Yes, absolutely.  We have been doing our licensing program for many years now, and the actual licensing process starts with the (IARD), electronic filings.  The procedure is very straight forward.  The District, however, has a few special requirements for licensing; additional steps can be found on our website.  The NASAA (North American Securities Administrators Association) has been running special training program for licensing and examination officials on nationwide bases, which all of our examiners have gone through the training.  Anything new is going to have surprises; it’s the unexpected that gets you.  At this point, we are confident that we have the manpower and resources to handle the process.

Do you collaborate with the adjoining states; Maryland and Virginia?

We collaborate on an ongoing basis.  If a firm is licensed in what we call a home state (state where the firm is headquartered) the District will check to see if the firm has any problems, whether there are any conditions on the license.  So we exchange information on a continuous basis.  If there is a difference in approach between one of us or another state, about something like the custody requirement, we defer to whatever the position that the home state take.

What about inspections?  We have heard from many IA firms that prior to this new rule majority of states and SEC were not as active in the examination process.  Do you believe that this will continue or should the IA community expect a visible presence from the District? 

In the District, we do exams every year.  Every firm that is registered in the District is licensed by us and examined by us. 

How many examiners do you have?

We have FOUR including the head of the Examinations Division

How often should an IA firm expect inspections from the District? 

IA firms should expect to have the District to be active in examining its registrants.

First of all, we have three types of examinations.

We do what we call a Meet and Greet Examinations, where within the first 60-90 days of being licensed in the District, we will send out a team to visit the firm; take a look at their operations, review their books and records.  If there are findings, we will share their findings with them on an informal basis, so that they can start off on the right track.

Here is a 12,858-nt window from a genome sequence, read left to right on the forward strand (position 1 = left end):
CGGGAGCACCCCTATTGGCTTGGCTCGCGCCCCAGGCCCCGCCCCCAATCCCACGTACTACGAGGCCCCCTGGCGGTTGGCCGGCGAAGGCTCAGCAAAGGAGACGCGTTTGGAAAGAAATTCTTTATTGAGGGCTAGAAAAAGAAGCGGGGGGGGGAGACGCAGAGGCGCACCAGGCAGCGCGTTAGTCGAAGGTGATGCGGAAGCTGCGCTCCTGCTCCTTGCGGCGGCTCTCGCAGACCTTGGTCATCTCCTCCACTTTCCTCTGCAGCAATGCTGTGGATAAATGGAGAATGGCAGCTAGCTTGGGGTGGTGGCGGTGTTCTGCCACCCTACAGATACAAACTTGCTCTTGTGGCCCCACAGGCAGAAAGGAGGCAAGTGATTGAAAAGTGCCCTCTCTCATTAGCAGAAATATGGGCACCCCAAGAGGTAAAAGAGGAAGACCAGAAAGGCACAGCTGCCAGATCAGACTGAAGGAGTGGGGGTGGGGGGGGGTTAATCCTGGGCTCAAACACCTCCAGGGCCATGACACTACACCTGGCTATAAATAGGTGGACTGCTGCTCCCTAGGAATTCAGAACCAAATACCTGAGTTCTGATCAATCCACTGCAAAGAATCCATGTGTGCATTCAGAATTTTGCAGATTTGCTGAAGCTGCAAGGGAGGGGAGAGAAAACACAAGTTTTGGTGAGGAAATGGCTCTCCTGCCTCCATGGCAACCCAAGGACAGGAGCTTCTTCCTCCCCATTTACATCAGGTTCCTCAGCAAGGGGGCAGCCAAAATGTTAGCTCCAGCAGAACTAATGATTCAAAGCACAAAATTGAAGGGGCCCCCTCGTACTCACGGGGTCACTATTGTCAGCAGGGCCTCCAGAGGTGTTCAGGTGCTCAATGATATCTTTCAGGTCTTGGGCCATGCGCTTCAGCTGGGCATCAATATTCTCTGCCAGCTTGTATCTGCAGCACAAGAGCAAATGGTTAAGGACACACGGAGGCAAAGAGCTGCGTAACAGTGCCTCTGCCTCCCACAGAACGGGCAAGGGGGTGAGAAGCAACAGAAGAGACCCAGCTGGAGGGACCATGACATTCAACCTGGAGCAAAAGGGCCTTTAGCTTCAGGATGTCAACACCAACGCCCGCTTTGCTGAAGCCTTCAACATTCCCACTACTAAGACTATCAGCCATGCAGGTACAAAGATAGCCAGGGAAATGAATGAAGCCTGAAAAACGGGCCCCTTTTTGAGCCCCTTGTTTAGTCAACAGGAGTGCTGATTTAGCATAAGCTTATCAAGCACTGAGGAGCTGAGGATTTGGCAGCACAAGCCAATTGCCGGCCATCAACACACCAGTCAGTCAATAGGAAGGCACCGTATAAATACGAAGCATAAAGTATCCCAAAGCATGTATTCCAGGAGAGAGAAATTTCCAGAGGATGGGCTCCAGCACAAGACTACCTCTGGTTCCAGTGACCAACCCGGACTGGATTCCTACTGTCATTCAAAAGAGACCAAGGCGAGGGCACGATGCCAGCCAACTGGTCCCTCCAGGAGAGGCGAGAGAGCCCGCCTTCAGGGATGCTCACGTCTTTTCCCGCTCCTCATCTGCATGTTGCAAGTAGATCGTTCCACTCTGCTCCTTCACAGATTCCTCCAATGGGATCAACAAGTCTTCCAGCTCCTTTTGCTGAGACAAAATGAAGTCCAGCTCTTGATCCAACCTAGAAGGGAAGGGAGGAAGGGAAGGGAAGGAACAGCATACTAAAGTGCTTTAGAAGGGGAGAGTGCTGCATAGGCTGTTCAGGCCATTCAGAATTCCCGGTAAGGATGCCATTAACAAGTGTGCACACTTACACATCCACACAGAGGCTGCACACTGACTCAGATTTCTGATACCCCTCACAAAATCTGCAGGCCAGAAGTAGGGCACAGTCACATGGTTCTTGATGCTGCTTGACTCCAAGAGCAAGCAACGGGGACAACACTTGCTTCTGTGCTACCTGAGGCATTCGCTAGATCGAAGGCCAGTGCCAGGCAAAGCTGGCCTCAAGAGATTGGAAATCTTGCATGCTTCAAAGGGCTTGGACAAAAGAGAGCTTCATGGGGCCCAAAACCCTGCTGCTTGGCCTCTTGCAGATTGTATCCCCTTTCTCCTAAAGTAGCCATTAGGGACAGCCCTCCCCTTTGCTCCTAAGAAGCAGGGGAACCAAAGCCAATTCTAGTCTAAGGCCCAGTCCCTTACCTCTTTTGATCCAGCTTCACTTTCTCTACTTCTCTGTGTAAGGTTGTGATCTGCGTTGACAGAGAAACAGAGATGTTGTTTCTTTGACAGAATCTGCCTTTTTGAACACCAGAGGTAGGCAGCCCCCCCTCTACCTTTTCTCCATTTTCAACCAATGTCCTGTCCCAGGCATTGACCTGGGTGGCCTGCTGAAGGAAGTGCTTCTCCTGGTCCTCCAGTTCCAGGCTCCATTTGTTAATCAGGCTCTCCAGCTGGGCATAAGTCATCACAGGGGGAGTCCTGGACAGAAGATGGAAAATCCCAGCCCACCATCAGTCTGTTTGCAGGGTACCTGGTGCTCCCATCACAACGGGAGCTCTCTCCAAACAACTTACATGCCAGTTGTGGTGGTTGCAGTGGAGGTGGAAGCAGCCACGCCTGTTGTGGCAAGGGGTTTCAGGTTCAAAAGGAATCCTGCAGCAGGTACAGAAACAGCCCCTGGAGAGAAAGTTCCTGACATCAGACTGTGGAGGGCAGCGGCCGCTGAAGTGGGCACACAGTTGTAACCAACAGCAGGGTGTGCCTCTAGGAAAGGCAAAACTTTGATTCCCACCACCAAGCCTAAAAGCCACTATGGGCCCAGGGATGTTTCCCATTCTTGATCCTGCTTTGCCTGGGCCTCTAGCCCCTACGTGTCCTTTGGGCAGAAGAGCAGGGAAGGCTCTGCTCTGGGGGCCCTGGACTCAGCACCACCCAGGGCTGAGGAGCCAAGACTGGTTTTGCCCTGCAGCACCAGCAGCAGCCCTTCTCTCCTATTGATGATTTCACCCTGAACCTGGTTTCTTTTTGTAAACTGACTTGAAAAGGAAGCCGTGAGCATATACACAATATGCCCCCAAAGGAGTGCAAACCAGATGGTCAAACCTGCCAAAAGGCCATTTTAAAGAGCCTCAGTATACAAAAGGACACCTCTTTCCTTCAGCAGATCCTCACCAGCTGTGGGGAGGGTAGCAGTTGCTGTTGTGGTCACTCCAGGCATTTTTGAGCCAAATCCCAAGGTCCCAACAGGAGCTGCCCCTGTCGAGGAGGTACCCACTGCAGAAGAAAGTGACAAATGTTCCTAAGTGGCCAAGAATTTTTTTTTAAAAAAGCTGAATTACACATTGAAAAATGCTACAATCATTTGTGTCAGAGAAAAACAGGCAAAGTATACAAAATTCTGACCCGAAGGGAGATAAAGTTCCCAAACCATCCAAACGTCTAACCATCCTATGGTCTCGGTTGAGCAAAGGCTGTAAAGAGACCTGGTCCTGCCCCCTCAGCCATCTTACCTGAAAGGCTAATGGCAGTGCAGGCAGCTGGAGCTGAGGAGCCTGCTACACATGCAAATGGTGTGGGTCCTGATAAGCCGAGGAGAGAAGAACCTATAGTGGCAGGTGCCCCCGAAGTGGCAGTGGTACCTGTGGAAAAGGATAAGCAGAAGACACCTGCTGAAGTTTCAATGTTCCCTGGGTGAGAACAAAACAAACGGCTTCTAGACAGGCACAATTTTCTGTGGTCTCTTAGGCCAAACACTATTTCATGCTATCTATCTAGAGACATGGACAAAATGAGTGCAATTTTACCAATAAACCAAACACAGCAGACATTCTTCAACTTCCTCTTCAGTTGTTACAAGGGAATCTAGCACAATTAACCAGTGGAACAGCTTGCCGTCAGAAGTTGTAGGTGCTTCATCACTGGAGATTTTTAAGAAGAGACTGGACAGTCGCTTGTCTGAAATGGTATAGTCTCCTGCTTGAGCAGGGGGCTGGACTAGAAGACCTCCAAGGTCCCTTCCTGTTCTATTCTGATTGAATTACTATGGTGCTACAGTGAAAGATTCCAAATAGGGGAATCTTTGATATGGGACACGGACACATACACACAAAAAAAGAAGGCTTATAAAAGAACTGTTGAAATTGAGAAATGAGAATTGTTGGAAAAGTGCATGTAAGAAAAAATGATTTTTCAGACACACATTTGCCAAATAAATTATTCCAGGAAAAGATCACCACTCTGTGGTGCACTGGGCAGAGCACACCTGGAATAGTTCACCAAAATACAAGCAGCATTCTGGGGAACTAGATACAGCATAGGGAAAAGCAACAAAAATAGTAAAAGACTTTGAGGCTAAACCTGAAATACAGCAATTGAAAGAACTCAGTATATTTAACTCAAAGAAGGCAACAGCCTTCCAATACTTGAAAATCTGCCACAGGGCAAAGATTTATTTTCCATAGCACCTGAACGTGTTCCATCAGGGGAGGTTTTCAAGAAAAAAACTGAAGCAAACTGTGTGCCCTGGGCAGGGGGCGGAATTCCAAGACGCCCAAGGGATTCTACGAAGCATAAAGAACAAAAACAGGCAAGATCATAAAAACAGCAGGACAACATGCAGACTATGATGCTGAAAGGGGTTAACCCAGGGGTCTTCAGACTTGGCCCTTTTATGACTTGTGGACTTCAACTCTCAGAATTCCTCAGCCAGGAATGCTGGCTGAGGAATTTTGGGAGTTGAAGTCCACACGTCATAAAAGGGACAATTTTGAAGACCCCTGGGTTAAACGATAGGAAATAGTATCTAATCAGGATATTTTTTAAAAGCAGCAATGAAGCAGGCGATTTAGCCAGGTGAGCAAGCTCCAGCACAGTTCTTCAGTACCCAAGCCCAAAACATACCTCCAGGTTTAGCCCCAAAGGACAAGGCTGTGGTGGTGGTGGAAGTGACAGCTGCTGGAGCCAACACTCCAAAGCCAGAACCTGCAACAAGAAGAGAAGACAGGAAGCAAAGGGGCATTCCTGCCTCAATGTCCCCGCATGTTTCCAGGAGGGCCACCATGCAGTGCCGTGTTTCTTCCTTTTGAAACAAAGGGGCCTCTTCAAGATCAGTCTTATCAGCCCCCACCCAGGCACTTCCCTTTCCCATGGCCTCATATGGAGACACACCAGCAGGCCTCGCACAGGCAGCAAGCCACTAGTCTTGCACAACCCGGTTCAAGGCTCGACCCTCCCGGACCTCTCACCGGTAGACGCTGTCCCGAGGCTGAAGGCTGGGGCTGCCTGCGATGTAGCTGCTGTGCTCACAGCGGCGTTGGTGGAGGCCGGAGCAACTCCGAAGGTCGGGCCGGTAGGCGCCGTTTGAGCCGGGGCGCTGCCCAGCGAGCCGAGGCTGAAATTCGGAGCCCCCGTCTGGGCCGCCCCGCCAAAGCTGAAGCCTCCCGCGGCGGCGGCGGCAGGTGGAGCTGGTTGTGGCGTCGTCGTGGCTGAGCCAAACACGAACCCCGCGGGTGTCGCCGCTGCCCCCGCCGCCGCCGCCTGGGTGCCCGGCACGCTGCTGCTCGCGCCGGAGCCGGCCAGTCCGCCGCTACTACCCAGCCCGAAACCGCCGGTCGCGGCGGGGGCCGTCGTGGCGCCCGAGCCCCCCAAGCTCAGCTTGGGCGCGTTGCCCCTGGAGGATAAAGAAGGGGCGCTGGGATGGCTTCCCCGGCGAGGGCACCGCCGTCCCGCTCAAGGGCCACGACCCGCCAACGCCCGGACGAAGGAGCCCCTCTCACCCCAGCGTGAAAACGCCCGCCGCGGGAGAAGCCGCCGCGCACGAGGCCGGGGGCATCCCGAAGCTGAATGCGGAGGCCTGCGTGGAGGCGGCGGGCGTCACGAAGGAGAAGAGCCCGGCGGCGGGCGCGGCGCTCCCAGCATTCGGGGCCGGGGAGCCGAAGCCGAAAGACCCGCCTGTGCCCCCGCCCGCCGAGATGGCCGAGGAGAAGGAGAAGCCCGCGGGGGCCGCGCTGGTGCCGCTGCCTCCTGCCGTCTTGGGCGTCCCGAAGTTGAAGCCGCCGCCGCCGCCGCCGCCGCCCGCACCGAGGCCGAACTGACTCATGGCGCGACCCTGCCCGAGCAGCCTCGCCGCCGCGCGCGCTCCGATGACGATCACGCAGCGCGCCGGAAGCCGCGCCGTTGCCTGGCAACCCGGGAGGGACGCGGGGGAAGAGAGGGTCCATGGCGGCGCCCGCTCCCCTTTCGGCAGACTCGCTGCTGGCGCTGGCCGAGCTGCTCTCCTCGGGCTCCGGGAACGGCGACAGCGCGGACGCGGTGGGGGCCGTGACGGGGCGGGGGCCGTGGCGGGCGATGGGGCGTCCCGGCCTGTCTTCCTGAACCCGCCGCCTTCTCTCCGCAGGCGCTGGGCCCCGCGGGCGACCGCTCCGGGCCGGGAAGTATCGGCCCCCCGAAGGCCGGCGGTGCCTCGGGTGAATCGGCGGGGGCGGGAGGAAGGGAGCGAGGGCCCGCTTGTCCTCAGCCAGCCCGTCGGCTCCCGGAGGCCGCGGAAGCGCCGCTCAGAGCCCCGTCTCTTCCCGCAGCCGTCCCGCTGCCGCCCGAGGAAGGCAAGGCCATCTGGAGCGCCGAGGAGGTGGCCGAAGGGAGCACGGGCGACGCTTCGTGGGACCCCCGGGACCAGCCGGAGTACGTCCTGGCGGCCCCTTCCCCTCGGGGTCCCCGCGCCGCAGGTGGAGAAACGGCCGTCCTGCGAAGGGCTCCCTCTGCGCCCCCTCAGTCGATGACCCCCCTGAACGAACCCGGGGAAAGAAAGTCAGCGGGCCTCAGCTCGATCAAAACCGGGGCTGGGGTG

Second, we have the Full Examinations that are unannounced.  These are on a scheduled basis, internally scheduled based on our assessment of what’s important.

The third category is Caused Examinations, and these will be in response to a complaint or follow up, and they will be focused on some indication of improper activity.

Have funds been allocated to hire more individuals to help with this process?

We do have some concerns about resources, like all states.  If we see a need, for more examiners we plan on requesting additional resources. 

Finally, looking forward what valuable advice would you provide to IA firms regarding the Districts involvement in this new regulation?

The sooner the IA firms can be in contact with us, the better.  It’s just a matter of making sure that all the little details are covered, and the more time we have to work with- the better.   If firms file before the deadline, their application will be processed, but will remain in pending status till the SEC has accepted the Form ADV-W application for withdrawal.


DC statistics for Investment Adviser firms:

  • DC-based state IA firms – 22
  • DC-licensed state IA’s (other than the home state) - 67
  • DC-based Notice filers (SEC-licensed) –  39
  • Non- DC Based Notice Filers (SEC-licensed)  – 1,008